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The Federal Communications Commission is continuing its quest to open up as much spectrum as possible for mobile broadband with a new Notice of Inquiry examining the 900 MHz band.

With the NOI, the FCC is looking for more information on three potential new approaches to the band. Those include rearranging the band to make room for a broadband service channel, preserving the existing band configuration but adding more operational flexibility, or sticking with the current eligibility and licensing scheme. The 900 MHz band was designated in 1986 for narrowband private land mobile radio (PLMR) communications by Business/Industrial/Land Transportation (B/ILT) licensees and Specialized Mobile Radio (SMR) providers.

On the broadband front, the Commission is seeking comment on whether it should designate some portion of the 900 MHz band for broadband operations, as well as input on the benefits and costs of such a shift. The FCC also wants commenters to weigh in on the possibility of fully reconfiguring the band to create a 5/5 MHz broadband channel, including how a dynamically shared band could efficiently assign channels for both narrowband and broadband uses.

“If the Commission were to create a narrowband and a broadband segment, what would be the most suitable bandwidth to create a broadband service in the 900 MHz band, taking into account the evolution of wireless technical standards such as Long Term Evolution (LTE)?” the NOI asks. “What would be the minimum viable size for a broadband service? For example, would 3 x 3 megahertz paired blocks be sufficient to create a commercially viable broadband service while ensuring sufficient spectrum for traditional narrowband operations in the band?”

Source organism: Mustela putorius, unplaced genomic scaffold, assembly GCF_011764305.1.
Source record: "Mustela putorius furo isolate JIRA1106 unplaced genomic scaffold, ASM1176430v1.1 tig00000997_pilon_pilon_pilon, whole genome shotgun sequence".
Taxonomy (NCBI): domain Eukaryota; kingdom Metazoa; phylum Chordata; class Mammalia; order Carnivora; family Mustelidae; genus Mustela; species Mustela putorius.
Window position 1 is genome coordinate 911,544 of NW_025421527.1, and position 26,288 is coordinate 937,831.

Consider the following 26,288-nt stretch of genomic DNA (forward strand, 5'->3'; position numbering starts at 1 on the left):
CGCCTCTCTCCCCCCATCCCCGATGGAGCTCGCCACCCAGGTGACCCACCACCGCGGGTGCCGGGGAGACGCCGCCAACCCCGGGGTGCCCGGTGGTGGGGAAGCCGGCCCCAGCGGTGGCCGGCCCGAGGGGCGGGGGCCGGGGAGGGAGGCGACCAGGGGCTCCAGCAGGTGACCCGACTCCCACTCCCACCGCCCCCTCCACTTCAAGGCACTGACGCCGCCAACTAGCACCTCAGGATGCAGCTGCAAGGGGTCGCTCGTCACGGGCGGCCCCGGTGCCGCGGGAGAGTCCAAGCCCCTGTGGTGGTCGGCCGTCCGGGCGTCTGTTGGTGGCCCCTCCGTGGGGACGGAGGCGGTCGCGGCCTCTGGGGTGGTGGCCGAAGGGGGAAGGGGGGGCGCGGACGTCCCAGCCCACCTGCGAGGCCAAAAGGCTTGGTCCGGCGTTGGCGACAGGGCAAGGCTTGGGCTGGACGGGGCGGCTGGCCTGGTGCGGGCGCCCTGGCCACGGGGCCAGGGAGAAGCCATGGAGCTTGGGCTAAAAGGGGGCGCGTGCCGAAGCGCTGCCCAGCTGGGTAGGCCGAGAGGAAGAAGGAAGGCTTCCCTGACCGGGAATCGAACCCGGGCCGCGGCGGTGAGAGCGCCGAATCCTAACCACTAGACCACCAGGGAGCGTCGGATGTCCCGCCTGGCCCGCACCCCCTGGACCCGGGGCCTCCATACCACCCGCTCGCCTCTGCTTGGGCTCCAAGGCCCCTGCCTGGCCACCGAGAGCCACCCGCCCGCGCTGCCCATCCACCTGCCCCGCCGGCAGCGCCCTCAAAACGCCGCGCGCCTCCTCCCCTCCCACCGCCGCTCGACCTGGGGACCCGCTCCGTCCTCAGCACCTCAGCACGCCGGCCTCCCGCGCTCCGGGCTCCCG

But the FCC also has the Internet of Things in mind. In its questions related to keeping the existing configuration but adding more flexibility, the Commission wants to know whether there are “low-bandwidth Internet-of-Things (IoT) applications that might benefit from the propagation characteristics of the 900 MHz band but which do not squarely fit within the B/ILT eligibility requirements? What is the demand for such services and can it be met more efficiently in other bands?”

The move to examine the 900 MHz band comes just after the Commission opened a separate NOI earlier this month looking into the flexible use of mid-range spectrum bands from 3.7-4.2 GHz, 5.925-6.425 GHz, and 6.425-7.125 GHz for next generation services. That proceeding also asks commenters to flag other bands between 3.7 GHz and 24 GHz that might be good candidates for flexible use, and asks for feedback on long-term strategies to boost efficiency and flexible use opportunities while protecting existing non-federal services.

Comments in the 900 MHz proceeding are due by Sept. 18, with a comment reply deadline of Oct. 18.

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